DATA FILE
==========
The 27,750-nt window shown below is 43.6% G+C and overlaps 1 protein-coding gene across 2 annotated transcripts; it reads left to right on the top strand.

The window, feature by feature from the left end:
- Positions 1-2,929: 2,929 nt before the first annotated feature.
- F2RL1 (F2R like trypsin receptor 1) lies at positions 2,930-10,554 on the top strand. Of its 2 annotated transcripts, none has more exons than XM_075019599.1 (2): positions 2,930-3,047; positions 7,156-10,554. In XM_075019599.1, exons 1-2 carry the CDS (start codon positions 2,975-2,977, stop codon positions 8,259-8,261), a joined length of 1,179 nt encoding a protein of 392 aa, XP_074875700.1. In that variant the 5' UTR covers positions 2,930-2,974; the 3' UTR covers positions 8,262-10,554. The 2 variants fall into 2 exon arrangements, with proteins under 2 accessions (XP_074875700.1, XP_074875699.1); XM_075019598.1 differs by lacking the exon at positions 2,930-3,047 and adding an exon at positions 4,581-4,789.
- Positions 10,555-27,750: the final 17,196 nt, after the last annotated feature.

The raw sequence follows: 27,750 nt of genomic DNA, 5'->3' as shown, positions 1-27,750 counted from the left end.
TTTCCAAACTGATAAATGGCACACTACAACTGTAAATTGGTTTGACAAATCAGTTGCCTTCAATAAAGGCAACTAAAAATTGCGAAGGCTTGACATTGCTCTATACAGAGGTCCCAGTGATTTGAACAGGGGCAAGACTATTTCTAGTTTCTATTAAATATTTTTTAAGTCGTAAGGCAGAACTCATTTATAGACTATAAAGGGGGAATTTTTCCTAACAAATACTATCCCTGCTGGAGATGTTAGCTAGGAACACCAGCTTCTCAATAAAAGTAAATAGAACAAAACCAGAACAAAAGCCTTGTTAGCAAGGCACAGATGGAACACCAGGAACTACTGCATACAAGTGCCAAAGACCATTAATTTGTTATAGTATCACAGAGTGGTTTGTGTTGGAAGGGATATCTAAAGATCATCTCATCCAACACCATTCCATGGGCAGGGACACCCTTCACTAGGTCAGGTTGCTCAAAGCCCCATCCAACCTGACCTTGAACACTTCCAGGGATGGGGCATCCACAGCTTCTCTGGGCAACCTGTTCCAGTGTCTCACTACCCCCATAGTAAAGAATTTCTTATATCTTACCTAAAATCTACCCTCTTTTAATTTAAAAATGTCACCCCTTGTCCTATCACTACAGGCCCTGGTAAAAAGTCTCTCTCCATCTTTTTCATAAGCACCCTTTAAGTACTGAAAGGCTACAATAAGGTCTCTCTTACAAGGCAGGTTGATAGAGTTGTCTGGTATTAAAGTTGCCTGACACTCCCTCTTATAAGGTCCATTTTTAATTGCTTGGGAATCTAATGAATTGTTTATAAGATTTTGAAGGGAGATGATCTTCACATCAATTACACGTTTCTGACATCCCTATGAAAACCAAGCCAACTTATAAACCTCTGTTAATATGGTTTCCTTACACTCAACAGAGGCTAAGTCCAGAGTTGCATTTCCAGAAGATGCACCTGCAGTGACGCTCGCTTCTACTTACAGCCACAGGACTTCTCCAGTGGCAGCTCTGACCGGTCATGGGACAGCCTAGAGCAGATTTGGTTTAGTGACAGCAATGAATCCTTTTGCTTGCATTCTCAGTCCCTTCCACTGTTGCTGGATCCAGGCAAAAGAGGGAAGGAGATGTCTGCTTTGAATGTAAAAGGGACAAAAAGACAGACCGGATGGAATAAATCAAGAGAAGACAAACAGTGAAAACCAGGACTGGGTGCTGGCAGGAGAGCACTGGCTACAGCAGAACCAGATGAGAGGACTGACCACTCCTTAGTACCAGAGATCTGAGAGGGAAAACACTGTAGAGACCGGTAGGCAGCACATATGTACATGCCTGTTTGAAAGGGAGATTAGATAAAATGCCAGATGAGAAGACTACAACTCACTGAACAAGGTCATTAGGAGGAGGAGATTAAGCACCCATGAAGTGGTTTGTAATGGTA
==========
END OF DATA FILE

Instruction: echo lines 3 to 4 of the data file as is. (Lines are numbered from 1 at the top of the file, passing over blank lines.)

- Positions 1-2,929: 2,929 nt before the first annotated feature.
- F2RL1 (F2R like trypsin receptor 1) lies at positions 2,930-10,554 on the top strand. Of its 2 annotated transcripts, none has more exons than XM_075019599.1 (2): positions 2,930-3,047; positions 7,156-10,554. In XM_075019599.1, exons 1-2 carry the CDS (start codon positions 2,975-2,977, stop codon positions 8,259-8,261), a joined length of 1,179 nt encoding a protein of 392 aa, XP_074875700.1. In that variant the 5' UTR covers positions 2,930-2,974; the 3' UTR covers positions 8,262-10,554. The 2 variants fall into 2 exon arrangements, with proteins under 2 accessions (XP_074875700.1, XP_074875699.1); XM_075019598.1 differs by lacking the exon at positions 2,930-3,047 and adding an exon at positions 4,581-4,789.